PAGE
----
This ZF light was born here with all of us discussing and pushing for it. GJHS came the closest, which is this head design and other details. Was abandoned by gearbest/zanflare (one in the same) for reasons unknown fully. Then suddenly it reappears over on BLF apparently.

    Zanflare may have this light all weird and some things way out of wack, but its existence started here with some serious time put in by these guys. So no matter how failed the design ended up by this point due to Zanflare, the light exists. Which means I have to have it. May never get ridden on a trail (though I always ride every new addition once) but it must be part of my collection.

    Many of these guys like Mole and Cat have a large collection of lights as well. Likely well surpassing mine. We all have higher end lights (Ituo, gloworm etc). Obviously I have a full collection of Ituo and ravemen.

    As for hopes that things are not what they seem, we had high hopes and realistic expectations of how this would be, so ya I have some hopes that these guys doing their thing will prove initial impressions somewhat incorrect. They are the best at what we do, so I anxiously await all their findings to be shared.

    As for advancements, there are limitations of current technology. Remember LED and batteries are designed for bike lights. They are designed for other purposes and happen to fit for this purpose really well.

    As well as latest and greatest tech is expensive. Bike lights are not something where there is big money like other bike components. So innovation is much slower.

    Also that Imalent brand hasnt done anything special. Bogus lumen rating, little battery and so on. Just more added things to try and act innovative. All of which has been done already. The emitter choice isnt widely adopted due to cost and heat issues.

    That Luxeon V has promise. Higher drive current rating, but seems per watt the output is cruising pretty close to cree. Just designed to be pushed at higher currents. Cree usually has an answer to this stuff though, they did to the nichia 219c (released xp-g3)

    A big break through would be batteries which is coming.

    Sent from my SM-G950U using Tapatalk
    Life on a bike doesn't begin till the sun goes down.


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    Quote Originally Posted by RAKC Ind View Post
    Anxiously awaiting teardown pics.
    Planning to do it today or tomorrow eventualy.

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    Quote Originally Posted by arc View Post
    If these amperages are being measured at the pack something is wrong.

    Assuming 8 volts on the pack its 12.5 watts for one lamp on high, 30.4 for two and 64 watts for 3 lamps on high, that doesn't seem right. Using the cree PCT tool with V5 bin the led produces 74 lumens per watt at it's worst rating if both the optical and driver efficiency are at 80%. Even at those lousy efficiency levels two lamps should make 2250 lumens, the three on high doesn't make any sense at all.

    Either something is throwing the amperage measurements off or the driver is massively inefficient, almost looks like an internal short circuit is happening on 3 high. Maybe Zanflare should be contacted to see if the drivers are faulty.
    arc, there are two things you need to take into account. First are shotcomings of measurment equipment - it makes additional voltage drop. And secondly there is voltage drop at battery side too + wires and connector. More cells in parallel less voltage drop. At lower currents this is not important but it escalates more and more (expotentialy) at higher currents. Unfortunately we don't have proffesional equipmet.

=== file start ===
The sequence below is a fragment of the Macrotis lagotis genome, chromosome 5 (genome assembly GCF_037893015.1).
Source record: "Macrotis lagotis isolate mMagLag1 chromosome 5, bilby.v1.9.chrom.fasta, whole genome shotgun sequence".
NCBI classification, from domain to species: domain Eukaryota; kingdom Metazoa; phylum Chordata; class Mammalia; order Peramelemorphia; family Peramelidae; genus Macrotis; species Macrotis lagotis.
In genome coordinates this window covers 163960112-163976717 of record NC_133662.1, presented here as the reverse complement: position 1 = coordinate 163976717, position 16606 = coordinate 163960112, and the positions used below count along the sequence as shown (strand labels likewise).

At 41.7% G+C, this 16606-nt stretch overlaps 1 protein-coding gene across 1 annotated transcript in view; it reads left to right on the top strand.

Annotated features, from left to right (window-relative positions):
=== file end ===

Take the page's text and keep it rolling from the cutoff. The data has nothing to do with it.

Now if the driver is regulated (we don't know yet) the lower is input voltage the higher is current in order to maintain constant power. Since voltage drop over the measurment tools is significant the current gets higher. There is some current drop, but it might be due temperature change. Direct drive is also possible, but I doubt it. At least it shouldn't happen.

    I still write my things under "First impressions" so things can change. I plan to tear the light down and I might try to measure things more accurately and closer to the light or even to the leds.

  19. #19
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    Well I got sphere measurements last night (used a Fenix HL55 alongside to check/refine my calibration), HOWEVER I'm unable to put them in my spreadsheet and post #'s as I will be heading out of the office today! DOH! (Why is it that work always gets in the way when you have personal business to attend to???) I'll get them posted up as quickly as I can - possibly later this afternoon. For now I will say WOW! I think 3LEDs on high greatly surpasses what I saw from my heavily modded BT40S pushing 2000 lumens! BUT, #'s drop very quickly (no surprise there)! Lower levels are very steady though.

    I'm waiting until all other tests/measurements are done before tearing open mine. I don't want an "Uh-Oh" moment and realize I can no longer get measurements and pics I should have got while it was working! I do hope to pass CAT a working sample .

    -Garry
    "My Bike Lights" Thread on BLF teardowns, measurements, and beamshots. Moving my photos, PM or post up if you can't see them.

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    With permission of old4570 memeber at BLF I can post in advance his current readings between battery pack and light. He will do review of B3 at BLF. You can read his teaser (whatever it means) at this link: Zanflare B3 Teaser ( Bike Light ) | BudgetLightForum.com

    So his readings are:

    1 emitter ( Low – 0.4 Amp ) ( Medium – 0.7 Amp ) ( High – 1.56 Amp )
    2 emitters ( Low – 0.56 Amp ) ( Medium – 1.54 Amp ) ( High – 3.16 Amp )